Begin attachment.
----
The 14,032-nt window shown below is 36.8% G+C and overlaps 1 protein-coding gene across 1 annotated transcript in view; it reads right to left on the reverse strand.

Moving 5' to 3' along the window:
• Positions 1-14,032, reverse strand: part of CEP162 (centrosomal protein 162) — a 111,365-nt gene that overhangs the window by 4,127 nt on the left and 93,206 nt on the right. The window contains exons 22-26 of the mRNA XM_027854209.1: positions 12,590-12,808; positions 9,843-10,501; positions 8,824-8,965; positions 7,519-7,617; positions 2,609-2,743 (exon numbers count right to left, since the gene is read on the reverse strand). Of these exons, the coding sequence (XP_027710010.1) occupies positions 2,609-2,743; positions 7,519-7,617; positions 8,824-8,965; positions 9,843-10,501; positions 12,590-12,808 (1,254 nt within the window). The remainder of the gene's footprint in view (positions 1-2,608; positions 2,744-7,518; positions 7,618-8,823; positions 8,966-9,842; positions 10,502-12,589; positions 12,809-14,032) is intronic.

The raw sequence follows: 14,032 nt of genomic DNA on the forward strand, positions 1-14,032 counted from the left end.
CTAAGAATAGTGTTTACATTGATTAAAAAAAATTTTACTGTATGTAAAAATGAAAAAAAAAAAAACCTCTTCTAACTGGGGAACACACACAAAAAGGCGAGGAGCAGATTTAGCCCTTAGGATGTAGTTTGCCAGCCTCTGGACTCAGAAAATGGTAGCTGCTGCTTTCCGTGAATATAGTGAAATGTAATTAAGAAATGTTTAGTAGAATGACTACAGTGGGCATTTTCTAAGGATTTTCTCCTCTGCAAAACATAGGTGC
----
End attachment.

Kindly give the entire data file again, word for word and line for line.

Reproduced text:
The 14,032-nt window shown below is 36.8% G+C and overlaps 1 protein-coding gene across 1 annotated transcript in view; it reads right to left on the reverse strand.

Moving 5' to 3' along the window:
• Positions 1-14,032, reverse strand: part of CEP162 (centrosomal protein 162) — a 111,365-nt gene that overhangs the window by 4,127 nt on the left and 93,206 nt on the right. The window contains exons 22-26 of the mRNA XM_027854209.1: positions 12,590-12,808; positions 9,843-10,501; positions 8,824-8,965; positions 7,519-7,617; positions 2,609-2,743 (exon numbers count right to left, since the gene is read on the reverse strand). Of these exons, the coding sequence (XP_027710010.1) occupies positions 2,609-2,743; positions 7,519-7,617; positions 8,824-8,965; positions 9,843-10,501; positions 12,590-12,808 (1,254 nt within the window). The remainder of the gene's footprint in view (positions 1-2,608; positions 2,744-7,518; positions 7,618-8,823; positions 8,966-9,842; positions 10,502-12,589; positions 12,809-14,032) is intronic.

The raw sequence follows: 14,032 nt of genomic DNA on the forward strand, positions 1-14,032 counted from the left end.
CTAAGAATAGTGTTTACATTGATTAAAAAAAATTTTACTGTATGTAAAAATGAAAAAAAAAAAAACCTCTTCTAACTGGGGAACACACACAAAAAGGCGAGGAGCAGATTTAGCCCTTAGGATGTAGTTTGCCAGCCTCTGGACTCAGAAAATGGTAGCTGCTGCTTTCCGTGAATATAGTGAAATGTAATTAAGAAATGTTTAGTAGAATGACTACAGTGGGCATTTTCTAAGGATTTTCTCCTCTGCAAAACATAGGTGC